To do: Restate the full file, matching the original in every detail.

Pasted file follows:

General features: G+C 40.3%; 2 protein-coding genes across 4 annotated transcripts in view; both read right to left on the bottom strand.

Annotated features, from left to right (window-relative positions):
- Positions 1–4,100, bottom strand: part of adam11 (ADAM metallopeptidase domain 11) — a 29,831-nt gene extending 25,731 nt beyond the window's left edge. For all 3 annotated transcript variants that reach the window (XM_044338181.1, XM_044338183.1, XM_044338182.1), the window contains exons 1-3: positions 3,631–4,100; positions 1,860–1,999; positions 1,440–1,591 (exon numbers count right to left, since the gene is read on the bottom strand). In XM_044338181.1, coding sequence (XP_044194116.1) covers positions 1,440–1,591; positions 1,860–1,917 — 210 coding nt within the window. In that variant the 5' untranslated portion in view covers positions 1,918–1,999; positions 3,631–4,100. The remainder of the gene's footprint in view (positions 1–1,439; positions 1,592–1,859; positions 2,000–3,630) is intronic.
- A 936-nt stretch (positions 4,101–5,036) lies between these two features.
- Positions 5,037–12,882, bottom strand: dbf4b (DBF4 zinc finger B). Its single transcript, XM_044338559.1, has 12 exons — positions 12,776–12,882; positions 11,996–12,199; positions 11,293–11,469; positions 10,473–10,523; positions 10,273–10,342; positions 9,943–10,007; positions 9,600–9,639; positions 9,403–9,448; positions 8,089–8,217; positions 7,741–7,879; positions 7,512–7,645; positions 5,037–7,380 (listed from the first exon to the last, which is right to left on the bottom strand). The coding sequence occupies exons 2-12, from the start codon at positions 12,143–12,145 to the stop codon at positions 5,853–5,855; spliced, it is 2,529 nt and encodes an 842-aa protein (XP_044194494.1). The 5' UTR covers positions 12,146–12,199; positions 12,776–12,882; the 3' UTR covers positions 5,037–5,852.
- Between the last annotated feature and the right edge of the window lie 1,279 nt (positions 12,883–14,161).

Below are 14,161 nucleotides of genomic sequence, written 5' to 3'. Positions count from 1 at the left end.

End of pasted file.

General features: G+C 40.3%; 2 protein-coding genes across 4 annotated transcripts in view; both read right to left on the bottom strand.

Annotated features, from left to right (window-relative positions):
- Positions 1–4,100, bottom strand: part of adam11 (ADAM metallopeptidase domain 11) — a 29,831-nt gene extending 25,731 nt beyond the window's left edge. For all 3 annotated transcript variants that reach the window (XM_044338181.1, XM_044338183.1, XM_044338182.1), the window contains exons 1-3: positions 3,631–4,100; positions 1,860–1,999; positions 1,440–1,591 (exon numbers count right to left, since the gene is read on the bottom strand). In XM_044338181.1, coding sequence (XP_044194116.1) covers positions 1,440–1,591; positions 1,860–1,917 — 210 coding nt within the window. In that variant the 5' untranslated portion in view covers positions 1,918–1,999; positions 3,631–4,100. The remainder of the gene's footprint in view (positions 1–1,439; positions 1,592–1,859; positions 2,000–3,630) is intronic.
- A 936-nt stretch (positions 4,101–5,036) lies between these two features.
- Positions 5,037–12,882, bottom strand: dbf4b (DBF4 zinc finger B). Its single transcript, XM_044338559.1, has 12 exons — positions 12,776–12,882; positions 11,996–12,199; positions 11,293–11,469; positions 10,473–10,523; positions 10,273–10,342; positions 9,943–10,007; positions 9,600–9,639; positions 9,403–9,448; positions 8,089–8,217; positions 7,741–7,879; positions 7,512–7,645; positions 5,037–7,380 (listed from the first exon to the last, which is right to left on the bottom strand). The coding sequence occupies exons 2-12, from the start codon at positions 12,143–12,145 to the stop codon at positions 5,853–5,855; spliced, it is 2,529 nt and encodes an 842-aa protein (XP_044194494.1). The 5' UTR covers positions 12,146–12,199; positions 12,776–12,882; the 3' UTR covers positions 5,037–5,852.
- Between the last annotated feature and the right edge of the window lie 1,279 nt (positions 12,883–14,161).

Below are 14,161 nucleotides of genomic sequence, written 5' to 3'. Positions count from 1 at the left end.